·

The 6 Best (& Worst) Ways I’ve Acquired Inexpensive Secondhand Clothes, Ranked

Last year in May, I embarked on a new goal: no “new” clothes — as in no clothes purchased first-hand. New-to-me clothes from thrift and vintage stores, exchanges and clothing swaps? Totally fine. But I decided to take a break from new clothes shopping for a few reasons.

I’d never been a huge spender on clothes, but I did find that the purchases I made were becoming increasingly mindless. I love neutral pieces, and my closet had quickly become a monument to boring basics that were no longer actually helping me cultivate styles that were fun, unique or had any sense of personality. Basically, I was buying things because they were neutral, and I wasn’t thinking enough about where they were coming from.

At the same time, I’d become more critical of the impact that my purchases had on the environment and the world around me. I make a salary now where I have the choice to be more conscious with some of my purchases, but I was becoming overwhelmed with this idea that no matter how much I spent at a beautiful, seemingly sustainable minimalist boutique, I was feeding a system I didn’t like. I’ve always cared a lot about minimizing waste and keeping local, so this seemed like the next-best way to put my money where my mouth was. The bonus was that this was almost a guarantee to save me some money.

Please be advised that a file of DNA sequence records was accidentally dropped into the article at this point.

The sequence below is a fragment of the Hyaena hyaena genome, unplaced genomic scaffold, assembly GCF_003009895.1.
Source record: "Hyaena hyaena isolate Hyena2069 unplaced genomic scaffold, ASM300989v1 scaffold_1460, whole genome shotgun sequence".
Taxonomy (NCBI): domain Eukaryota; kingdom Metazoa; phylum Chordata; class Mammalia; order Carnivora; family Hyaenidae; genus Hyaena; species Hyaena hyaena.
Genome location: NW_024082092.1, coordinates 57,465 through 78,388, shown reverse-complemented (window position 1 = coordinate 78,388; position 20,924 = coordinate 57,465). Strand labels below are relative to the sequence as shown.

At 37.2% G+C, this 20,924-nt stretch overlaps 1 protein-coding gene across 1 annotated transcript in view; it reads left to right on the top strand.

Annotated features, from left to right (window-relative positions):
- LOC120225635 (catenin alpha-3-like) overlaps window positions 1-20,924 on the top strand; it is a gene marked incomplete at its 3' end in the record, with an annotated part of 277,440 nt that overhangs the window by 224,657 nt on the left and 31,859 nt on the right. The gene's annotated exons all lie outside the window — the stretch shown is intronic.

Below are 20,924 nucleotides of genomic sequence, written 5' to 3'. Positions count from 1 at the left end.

I’m well aware that this “experiment” I embarked on can seem a tad silly and privileged — there’s nothing wrong with needing to buy fast fashion, and there’s little I detest more than middle-class millennial women shopping in thrift stores because they’re “cool” and driving up prices for the people who needed them (more on that below). Still, I was able to go through a few new avenues for purchasing clothes when I actually needed new things, and many of them were so much cheaper and easier than buying clothes new would have been.

Here are the different platforms I’ve used over the last nine months, ranked from worst to best.

6. Bunz

Bunz began as a Facebook trading group in Toronto before becoming an app. Although it’s expanded a bit, it’s still largely an Ontario thing. Basically, it’s an online marketplace targeted at women who trade things for items or services, but not (real) money. Everyone has an “ISO” (In Search Of) list, which usually consists of gift cards, transit tokens, alcohol and the like. Bunz recently also introduced a cryptocurrency called “BTZ,” which is accepted by some Toronto businesses but, for the most part, only serves a purpose within the platform.